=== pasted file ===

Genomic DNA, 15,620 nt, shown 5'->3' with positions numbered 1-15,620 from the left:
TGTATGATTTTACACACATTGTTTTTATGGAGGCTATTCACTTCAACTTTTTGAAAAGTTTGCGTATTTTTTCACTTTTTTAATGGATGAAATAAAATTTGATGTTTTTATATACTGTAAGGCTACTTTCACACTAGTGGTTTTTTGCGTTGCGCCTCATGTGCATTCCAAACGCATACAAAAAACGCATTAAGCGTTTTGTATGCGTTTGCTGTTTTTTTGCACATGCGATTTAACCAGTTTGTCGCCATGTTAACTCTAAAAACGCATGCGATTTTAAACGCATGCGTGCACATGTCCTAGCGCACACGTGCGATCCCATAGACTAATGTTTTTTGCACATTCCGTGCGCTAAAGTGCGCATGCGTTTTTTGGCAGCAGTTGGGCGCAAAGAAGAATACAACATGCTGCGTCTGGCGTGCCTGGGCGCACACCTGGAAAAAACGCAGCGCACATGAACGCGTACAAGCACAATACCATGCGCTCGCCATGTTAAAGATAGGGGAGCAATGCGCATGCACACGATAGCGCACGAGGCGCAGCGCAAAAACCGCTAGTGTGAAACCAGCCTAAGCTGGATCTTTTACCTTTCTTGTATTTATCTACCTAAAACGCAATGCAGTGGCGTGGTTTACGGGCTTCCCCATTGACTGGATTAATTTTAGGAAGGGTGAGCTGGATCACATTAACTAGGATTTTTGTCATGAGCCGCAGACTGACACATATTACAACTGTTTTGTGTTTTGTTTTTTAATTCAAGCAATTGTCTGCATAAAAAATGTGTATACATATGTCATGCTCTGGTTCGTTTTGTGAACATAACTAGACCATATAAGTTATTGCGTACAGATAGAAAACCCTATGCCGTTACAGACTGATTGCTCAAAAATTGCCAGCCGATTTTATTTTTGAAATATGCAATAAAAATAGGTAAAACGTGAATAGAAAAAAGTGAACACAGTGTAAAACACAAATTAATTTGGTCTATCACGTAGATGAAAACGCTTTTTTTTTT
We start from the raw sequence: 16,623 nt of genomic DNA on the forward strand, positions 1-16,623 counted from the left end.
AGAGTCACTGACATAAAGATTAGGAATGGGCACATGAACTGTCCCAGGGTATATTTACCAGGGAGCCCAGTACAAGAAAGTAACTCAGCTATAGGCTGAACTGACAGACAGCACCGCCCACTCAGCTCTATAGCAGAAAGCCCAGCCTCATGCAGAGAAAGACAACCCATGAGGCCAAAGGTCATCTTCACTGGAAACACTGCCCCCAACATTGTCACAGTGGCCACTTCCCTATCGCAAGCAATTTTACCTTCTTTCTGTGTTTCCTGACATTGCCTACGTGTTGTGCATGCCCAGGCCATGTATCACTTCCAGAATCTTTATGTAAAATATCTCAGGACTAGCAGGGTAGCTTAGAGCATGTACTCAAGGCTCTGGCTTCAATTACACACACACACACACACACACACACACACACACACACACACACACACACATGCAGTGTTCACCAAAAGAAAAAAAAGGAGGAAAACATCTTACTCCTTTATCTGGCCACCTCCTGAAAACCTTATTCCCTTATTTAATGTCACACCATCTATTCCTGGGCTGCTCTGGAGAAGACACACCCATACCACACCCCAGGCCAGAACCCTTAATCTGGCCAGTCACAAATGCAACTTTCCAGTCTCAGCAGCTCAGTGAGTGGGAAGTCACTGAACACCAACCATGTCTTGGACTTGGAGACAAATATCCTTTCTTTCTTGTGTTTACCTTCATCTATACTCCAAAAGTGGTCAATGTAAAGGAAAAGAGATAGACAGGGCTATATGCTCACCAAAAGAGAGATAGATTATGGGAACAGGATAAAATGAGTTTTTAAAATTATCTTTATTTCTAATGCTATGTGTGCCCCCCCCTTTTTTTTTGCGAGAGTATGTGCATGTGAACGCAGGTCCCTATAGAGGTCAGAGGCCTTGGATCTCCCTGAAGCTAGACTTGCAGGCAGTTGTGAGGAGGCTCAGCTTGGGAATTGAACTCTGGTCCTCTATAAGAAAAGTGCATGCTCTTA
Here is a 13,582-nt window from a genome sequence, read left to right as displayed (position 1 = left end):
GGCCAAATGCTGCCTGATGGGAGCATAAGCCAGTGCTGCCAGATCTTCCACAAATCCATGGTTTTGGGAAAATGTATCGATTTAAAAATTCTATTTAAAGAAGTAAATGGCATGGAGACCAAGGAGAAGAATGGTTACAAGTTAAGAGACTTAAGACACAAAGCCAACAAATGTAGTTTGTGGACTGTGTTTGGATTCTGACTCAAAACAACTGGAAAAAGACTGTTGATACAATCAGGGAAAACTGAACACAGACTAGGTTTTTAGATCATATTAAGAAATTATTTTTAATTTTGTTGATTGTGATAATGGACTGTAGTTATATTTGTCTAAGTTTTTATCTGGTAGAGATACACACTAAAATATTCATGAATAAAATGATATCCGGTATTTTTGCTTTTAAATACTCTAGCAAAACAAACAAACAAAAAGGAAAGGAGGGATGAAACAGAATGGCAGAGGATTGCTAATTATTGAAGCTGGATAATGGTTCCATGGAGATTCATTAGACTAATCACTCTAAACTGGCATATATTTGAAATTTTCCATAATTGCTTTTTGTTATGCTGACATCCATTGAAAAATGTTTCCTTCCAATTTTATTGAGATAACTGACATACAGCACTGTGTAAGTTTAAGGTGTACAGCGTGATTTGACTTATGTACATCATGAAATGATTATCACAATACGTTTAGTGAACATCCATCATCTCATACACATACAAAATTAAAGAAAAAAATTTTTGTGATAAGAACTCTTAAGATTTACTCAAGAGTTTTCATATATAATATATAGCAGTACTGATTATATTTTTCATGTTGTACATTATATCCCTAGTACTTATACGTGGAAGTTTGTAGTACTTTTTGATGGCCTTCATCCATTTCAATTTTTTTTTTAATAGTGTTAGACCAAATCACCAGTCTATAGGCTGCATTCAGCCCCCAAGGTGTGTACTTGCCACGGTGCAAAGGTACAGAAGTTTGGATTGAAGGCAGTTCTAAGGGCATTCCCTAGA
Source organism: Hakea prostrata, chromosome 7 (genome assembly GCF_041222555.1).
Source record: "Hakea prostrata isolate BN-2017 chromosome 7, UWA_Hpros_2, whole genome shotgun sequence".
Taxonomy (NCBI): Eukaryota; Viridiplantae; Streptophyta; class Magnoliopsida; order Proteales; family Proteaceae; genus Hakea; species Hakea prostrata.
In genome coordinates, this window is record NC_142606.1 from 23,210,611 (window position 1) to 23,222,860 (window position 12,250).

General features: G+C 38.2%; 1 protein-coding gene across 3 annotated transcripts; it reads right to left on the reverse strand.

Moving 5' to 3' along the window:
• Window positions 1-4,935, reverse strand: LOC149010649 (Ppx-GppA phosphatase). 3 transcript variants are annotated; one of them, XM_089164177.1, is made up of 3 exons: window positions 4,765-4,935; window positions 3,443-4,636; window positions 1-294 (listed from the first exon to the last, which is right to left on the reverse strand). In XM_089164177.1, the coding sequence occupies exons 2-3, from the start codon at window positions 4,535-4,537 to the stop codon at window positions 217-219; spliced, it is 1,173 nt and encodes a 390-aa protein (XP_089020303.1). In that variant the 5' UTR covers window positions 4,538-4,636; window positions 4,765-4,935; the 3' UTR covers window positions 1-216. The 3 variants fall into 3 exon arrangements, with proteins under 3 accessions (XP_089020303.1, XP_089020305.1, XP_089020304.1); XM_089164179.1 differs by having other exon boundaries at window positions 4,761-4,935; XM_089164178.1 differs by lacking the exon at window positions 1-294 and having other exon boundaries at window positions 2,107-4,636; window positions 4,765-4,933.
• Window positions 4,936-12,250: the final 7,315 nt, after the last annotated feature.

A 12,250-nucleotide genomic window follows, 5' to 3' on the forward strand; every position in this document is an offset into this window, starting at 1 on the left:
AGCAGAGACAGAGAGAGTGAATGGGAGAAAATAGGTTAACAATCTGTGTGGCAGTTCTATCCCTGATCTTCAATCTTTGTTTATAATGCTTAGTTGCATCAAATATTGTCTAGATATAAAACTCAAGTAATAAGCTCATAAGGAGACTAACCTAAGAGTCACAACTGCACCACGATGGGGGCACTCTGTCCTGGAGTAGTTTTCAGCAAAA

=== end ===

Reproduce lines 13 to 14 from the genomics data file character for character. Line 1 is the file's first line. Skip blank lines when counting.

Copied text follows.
• Window positions 1-4,935, reverse strand: LOC149010649 (Ppx-GppA phosphatase). 3 transcript variants are annotated; one of them, XM_089164177.1, is made up of 3 exons: window positions 4,765-4,935; window positions 3,443-4,636; window positions 1-294 (listed from the first exon to the last, which is right to left on the reverse strand). In XM_089164177.1, the coding sequence occupies exons 2-3, from the start codon at window positions 4,535-4,537 to the stop codon at window positions 217-219; spliced, it is 1,173 nt and encodes a 390-aa protein (XP_089020303.1). In that variant the 5' UTR covers window positions 4,538-4,636; window positions 4,765-4,935; the 3' UTR covers window positions 1-216. The 3 variants fall into 3 exon arrangements, with proteins under 3 accessions (XP_089020303.1, XP_089020305.1, XP_089020304.1); XM_089164179.1 differs by having other exon boundaries at window positions 4,761-4,935; XM_089164178.1 differs by lacking the exon at window positions 1-294 and having other exon boundaries at window positions 2,107-4,636; window positions 4,765-4,933.
• Window positions 4,936-12,250: the final 7,315 nt, after the last annotated feature.